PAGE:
I've been speaking at different Java conferences for many years and heard only good things about JavaZone. I've been especially intrigued by JourneyZone and an opportunity to engage with other speakers in a high bandwidth setup for 2-3 days. However my sessions were rejected for 3 years in a row which piqued my interest all the more. An athlete by nature and practice, I kept trying and finally the Program Committee liked my submission in 2014. Got a little boost and was extremely happy with the acceptance. Overall, I had an excellent time at the conference.
Found several unique aspects:
- International cuisine and top notch food quality (Louisiana BBQ, Mexican, fresh pizza from oven, Indian, Sushi, Smoothie, Creme Brûlée, Juice bar, Meatballs, and much more)
- JavaZone movies have always been a joy to watch
- Ability to sit on Game of Code Source Throne (picture)
- Overflow rooms done right
- Plenty of space for networking with attendees
- Continuous Delivery of video recordings of the sessions
I had the opportunity to give 50 New Features in Java EE 7. Since the replays were made available instantaneously, I'm always more keen on running a "hallway track" and this allows to engage with other attendees in a lot more relaxed setting.
I was pleasantly surprised to learn that this is the biggest developer gathering in the Nordics. To me, it was not just about numbers but the quality of attendees was awesome as well. I had the opportunity to meet several Red Hat partners and have meaningful conversations with them. JourneyZone was definitely icing on the cake. Ability to run a sail boat with other speakers is a very unique experience. Climbing up the mast up to 80 feet and set and wrap the sails, just priceless! OK, I couldn't go beyond 30 but it was still a great experience.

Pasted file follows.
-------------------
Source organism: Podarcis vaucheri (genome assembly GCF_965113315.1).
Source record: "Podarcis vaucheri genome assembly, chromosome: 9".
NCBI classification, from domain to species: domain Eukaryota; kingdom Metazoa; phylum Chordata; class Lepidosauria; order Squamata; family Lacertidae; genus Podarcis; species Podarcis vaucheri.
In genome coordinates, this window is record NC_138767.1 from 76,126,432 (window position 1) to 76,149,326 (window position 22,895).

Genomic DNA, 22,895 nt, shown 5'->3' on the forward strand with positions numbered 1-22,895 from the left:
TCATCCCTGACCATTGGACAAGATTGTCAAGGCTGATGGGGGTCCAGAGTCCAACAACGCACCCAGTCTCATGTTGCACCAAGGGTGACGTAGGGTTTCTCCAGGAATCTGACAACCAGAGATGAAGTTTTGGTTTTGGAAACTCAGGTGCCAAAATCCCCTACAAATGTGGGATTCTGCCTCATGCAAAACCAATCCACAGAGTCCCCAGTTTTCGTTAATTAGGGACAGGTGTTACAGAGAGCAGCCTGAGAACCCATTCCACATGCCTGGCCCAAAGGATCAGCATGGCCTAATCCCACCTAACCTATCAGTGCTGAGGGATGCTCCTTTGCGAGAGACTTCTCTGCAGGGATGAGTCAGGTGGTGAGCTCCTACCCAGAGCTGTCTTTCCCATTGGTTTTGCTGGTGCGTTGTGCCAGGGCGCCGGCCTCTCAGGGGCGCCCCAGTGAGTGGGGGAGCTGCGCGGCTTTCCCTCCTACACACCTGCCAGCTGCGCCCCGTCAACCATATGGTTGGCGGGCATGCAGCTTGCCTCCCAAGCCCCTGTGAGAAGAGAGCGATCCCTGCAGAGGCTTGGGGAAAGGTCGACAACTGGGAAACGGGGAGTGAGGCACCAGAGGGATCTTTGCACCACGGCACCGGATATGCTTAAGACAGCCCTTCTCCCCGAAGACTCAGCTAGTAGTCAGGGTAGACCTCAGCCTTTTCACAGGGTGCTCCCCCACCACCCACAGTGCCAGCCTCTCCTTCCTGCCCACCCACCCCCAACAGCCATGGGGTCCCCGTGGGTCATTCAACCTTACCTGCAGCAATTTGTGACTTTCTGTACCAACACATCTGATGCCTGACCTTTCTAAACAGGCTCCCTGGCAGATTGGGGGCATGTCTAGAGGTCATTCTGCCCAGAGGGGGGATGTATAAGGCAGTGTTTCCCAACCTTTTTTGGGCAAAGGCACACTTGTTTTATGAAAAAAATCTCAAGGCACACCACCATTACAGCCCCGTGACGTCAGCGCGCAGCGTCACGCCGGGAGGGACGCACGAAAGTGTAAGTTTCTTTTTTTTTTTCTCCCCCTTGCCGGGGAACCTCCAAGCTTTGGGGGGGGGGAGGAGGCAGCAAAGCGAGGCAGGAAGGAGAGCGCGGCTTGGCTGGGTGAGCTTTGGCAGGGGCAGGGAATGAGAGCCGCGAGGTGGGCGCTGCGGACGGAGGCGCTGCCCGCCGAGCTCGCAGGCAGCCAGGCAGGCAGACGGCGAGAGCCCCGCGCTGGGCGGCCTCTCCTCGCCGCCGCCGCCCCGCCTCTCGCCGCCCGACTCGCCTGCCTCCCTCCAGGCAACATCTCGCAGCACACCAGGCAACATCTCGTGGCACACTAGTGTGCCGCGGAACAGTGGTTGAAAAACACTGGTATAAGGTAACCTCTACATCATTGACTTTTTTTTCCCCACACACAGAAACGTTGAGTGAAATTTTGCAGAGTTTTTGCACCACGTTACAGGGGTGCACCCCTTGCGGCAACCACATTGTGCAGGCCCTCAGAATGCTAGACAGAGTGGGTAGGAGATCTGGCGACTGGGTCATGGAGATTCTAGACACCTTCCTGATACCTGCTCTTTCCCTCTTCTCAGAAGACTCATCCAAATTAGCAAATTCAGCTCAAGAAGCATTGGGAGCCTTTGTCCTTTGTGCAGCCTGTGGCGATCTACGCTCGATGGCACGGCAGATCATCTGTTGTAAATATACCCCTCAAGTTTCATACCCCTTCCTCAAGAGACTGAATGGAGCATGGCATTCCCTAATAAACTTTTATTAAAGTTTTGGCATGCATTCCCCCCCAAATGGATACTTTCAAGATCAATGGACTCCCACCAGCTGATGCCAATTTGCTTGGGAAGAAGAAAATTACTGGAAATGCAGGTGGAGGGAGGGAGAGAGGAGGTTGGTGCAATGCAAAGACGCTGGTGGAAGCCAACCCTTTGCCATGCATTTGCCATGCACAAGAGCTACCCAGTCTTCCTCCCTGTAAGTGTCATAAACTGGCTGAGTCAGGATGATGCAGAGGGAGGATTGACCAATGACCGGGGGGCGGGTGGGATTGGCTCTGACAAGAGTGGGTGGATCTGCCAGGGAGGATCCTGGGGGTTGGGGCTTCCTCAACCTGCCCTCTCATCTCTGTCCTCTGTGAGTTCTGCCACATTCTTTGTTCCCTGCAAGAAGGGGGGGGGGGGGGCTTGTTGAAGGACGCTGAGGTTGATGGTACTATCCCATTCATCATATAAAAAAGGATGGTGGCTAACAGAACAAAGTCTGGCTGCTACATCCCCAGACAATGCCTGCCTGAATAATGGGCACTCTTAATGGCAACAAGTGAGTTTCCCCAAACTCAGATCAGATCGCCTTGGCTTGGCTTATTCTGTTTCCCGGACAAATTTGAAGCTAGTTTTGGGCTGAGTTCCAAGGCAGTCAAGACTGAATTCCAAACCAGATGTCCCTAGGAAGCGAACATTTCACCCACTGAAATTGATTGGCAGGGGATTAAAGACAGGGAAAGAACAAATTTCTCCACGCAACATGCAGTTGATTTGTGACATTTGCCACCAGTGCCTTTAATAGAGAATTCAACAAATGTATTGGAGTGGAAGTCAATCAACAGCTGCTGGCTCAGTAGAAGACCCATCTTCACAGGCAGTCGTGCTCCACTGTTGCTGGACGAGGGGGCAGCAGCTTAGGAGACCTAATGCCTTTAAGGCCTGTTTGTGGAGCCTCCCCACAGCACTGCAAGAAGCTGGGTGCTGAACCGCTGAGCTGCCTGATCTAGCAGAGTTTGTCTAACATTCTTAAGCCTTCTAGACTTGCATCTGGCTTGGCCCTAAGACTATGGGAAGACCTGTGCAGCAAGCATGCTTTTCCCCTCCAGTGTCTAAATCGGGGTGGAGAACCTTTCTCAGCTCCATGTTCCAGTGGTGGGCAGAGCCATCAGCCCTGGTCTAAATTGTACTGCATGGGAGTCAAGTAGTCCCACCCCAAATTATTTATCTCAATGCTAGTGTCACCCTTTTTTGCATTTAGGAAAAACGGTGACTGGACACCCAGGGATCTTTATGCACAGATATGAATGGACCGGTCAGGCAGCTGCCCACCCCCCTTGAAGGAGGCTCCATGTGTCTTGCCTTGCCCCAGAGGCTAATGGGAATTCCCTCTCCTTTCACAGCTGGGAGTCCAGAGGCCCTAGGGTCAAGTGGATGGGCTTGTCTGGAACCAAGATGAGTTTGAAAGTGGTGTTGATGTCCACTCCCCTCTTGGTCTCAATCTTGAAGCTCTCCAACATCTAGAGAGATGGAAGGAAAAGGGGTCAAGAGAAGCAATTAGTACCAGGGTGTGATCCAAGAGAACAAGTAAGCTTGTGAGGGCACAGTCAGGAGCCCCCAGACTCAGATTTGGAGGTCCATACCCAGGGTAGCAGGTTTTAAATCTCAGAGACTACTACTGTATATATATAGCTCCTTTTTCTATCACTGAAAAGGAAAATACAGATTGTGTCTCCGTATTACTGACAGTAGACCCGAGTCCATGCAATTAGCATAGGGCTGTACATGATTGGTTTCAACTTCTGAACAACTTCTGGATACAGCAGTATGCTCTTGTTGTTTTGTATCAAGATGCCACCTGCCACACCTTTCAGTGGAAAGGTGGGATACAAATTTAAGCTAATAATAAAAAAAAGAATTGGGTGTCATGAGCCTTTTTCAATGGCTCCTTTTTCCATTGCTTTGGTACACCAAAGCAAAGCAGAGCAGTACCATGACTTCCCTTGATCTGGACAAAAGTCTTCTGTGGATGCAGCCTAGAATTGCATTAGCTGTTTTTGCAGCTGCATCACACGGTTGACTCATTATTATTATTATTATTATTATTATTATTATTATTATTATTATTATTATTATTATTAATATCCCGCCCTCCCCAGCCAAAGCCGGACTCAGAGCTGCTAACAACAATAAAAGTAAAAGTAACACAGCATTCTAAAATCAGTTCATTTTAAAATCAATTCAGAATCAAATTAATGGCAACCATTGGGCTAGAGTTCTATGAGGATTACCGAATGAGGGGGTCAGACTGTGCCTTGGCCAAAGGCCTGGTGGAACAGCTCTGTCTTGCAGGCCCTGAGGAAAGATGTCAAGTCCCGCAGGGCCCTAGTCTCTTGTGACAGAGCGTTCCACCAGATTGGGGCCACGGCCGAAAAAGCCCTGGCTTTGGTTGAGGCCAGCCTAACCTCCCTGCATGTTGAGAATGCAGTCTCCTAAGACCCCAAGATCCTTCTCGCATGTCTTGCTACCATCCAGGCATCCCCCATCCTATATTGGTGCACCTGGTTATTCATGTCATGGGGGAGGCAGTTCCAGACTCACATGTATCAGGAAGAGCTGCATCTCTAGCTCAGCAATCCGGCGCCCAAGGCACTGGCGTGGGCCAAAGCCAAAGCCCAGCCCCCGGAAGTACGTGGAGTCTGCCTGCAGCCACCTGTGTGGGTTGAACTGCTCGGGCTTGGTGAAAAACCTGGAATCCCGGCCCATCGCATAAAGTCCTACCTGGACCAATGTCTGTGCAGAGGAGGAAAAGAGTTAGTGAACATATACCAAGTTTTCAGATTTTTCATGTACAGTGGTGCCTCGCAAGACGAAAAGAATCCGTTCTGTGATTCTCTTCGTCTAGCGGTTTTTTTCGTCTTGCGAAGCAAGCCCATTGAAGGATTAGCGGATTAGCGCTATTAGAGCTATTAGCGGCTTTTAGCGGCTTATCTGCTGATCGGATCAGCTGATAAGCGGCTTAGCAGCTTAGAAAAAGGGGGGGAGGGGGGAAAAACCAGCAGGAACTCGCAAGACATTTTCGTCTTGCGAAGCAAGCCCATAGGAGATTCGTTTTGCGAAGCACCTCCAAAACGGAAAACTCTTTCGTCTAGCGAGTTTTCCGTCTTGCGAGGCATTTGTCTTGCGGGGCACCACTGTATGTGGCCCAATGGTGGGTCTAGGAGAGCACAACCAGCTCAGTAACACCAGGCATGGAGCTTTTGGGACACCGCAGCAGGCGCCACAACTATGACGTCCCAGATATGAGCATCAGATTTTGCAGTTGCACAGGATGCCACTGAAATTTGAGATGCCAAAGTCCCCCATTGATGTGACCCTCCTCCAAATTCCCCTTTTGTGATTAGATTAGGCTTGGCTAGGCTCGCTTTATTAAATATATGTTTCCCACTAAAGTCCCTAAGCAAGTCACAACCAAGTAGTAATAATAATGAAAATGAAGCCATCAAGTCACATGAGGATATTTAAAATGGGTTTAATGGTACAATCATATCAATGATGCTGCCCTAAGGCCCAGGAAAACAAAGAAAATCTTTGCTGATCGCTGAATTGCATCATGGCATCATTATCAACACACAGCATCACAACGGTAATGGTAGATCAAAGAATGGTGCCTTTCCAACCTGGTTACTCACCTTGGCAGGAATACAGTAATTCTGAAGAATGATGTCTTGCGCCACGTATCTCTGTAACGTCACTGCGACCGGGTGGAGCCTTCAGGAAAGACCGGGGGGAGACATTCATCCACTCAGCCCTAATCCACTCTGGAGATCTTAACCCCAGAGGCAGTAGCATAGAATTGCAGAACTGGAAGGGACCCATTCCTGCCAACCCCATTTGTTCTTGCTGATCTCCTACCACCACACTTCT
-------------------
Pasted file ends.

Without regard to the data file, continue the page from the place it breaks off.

Developer and architect at Miles
A few years had passed since my last participation and JavaZone has a reputation as a good conference. These combined made up a good starting point for me to go to Oslo for some professional input. A well organised event with great food and very good quality talks among the ones I attended.
Favorite talks: A great example was Hadi Hariri's "Refactoring to Functional", with a practical approach to how functional programming can be used. In the web development area Brian Sletten's "Polymer: Shadow DOMs, Custom Components and the Future of Web" stood out. Polymer is based on new web standards like Shadow DOM, HTML imports, custom elements and Object.observe. The project has come very far in a short time and can, according to Brian, very well be used in web solutions already now.